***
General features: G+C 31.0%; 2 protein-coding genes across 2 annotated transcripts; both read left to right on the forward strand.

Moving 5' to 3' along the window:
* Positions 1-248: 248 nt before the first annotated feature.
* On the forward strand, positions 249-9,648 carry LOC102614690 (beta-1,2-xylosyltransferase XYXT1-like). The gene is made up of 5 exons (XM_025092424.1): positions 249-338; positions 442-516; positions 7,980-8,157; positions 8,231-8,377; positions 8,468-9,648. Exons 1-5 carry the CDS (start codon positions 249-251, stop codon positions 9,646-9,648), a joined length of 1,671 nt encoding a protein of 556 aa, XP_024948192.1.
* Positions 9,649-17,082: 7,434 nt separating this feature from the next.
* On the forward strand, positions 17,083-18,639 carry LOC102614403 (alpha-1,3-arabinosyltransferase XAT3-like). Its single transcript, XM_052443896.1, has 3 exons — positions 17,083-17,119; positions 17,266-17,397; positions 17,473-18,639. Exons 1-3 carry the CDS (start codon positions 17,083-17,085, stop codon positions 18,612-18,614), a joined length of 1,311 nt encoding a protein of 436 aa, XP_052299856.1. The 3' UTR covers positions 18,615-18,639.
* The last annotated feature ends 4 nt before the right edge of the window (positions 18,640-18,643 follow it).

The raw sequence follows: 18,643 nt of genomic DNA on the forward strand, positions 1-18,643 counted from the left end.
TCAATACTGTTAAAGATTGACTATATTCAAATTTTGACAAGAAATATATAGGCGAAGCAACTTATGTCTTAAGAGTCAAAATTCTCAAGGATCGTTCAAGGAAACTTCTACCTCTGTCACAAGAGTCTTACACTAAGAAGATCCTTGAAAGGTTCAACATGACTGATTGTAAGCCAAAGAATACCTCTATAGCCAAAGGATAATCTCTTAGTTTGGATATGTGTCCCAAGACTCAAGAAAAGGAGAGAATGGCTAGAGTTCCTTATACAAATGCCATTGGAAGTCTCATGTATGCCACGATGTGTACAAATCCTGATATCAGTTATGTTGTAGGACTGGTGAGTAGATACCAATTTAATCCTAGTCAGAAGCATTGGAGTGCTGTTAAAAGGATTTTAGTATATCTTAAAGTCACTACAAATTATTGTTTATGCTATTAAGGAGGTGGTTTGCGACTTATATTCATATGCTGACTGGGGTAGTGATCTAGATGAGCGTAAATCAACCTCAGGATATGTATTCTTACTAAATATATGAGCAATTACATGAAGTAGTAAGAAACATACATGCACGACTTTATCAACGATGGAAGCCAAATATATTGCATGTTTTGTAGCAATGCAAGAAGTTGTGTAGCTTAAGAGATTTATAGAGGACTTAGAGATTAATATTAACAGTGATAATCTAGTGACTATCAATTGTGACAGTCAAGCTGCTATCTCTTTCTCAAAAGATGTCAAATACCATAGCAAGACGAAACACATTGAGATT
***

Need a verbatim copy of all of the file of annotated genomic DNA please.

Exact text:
General features: G+C 31.0%; 2 protein-coding genes across 2 annotated transcripts; both read left to right on the forward strand.

Moving 5' to 3' along the window:
* Positions 1-248: 248 nt before the first annotated feature.
* On the forward strand, positions 249-9,648 carry LOC102614690 (beta-1,2-xylosyltransferase XYXT1-like). The gene is made up of 5 exons (XM_025092424.1): positions 249-338; positions 442-516; positions 7,980-8,157; positions 8,231-8,377; positions 8,468-9,648. Exons 1-5 carry the CDS (start codon positions 249-251, stop codon positions 9,646-9,648), a joined length of 1,671 nt encoding a protein of 556 aa, XP_024948192.1.
* Positions 9,649-17,082: 7,434 nt separating this feature from the next.
* On the forward strand, positions 17,083-18,639 carry LOC102614403 (alpha-1,3-arabinosyltransferase XAT3-like). Its single transcript, XM_052443896.1, has 3 exons — positions 17,083-17,119; positions 17,266-17,397; positions 17,473-18,639. Exons 1-3 carry the CDS (start codon positions 17,083-17,085, stop codon positions 18,612-18,614), a joined length of 1,311 nt encoding a protein of 436 aa, XP_052299856.1. The 3' UTR covers positions 18,615-18,639.
* The last annotated feature ends 4 nt before the right edge of the window (positions 18,640-18,643 follow it).

The raw sequence follows: 18,643 nt of genomic DNA on the forward strand, positions 1-18,643 counted from the left end.
TCAATACTGTTAAAGATTGACTATATTCAAATTTTGACAAGAAATATATAGGCGAAGCAACTTATGTCTTAAGAGTCAAAATTCTCAAGGATCGTTCAAGGAAACTTCTACCTCTGTCACAAGAGTCTTACACTAAGAAGATCCTTGAAAGGTTCAACATGACTGATTGTAAGCCAAAGAATACCTCTATAGCCAAAGGATAATCTCTTAGTTTGGATATGTGTCCCAAGACTCAAGAAAAGGAGAGAATGGCTAGAGTTCCTTATACAAATGCCATTGGAAGTCTCATGTATGCCACGATGTGTACAAATCCTGATATCAGTTATGTTGTAGGACTGGTGAGTAGATACCAATTTAATCCTAGTCAGAAGCATTGGAGTGCTGTTAAAAGGATTTTAGTATATCTTAAAGTCACTACAAATTATTGTTTATGCTATTAAGGAGGTGGTTTGCGACTTATATTCATATGCTGACTGGGGTAGTGATCTAGATGAGCGTAAATCAACCTCAGGATATGTATTCTTACTAAATATATGAGCAATTACATGAAGTAGTAAGAAACATACATGCACGACTTTATCAACGATGGAAGCCAAATATATTGCATGTTTTGTAGCAATGCAAGAAGTTGTGTAGCTTAAGAGATTTATAGAGGACTTAGAGATTAATATTAACAGTGATAATCTAGTGACTATCAATTGTGACAGTCAAGCTGCTATCTCTTTCTCAAAAGATGTCAAATACCATAGCAAGACGAAACACATTGAGATT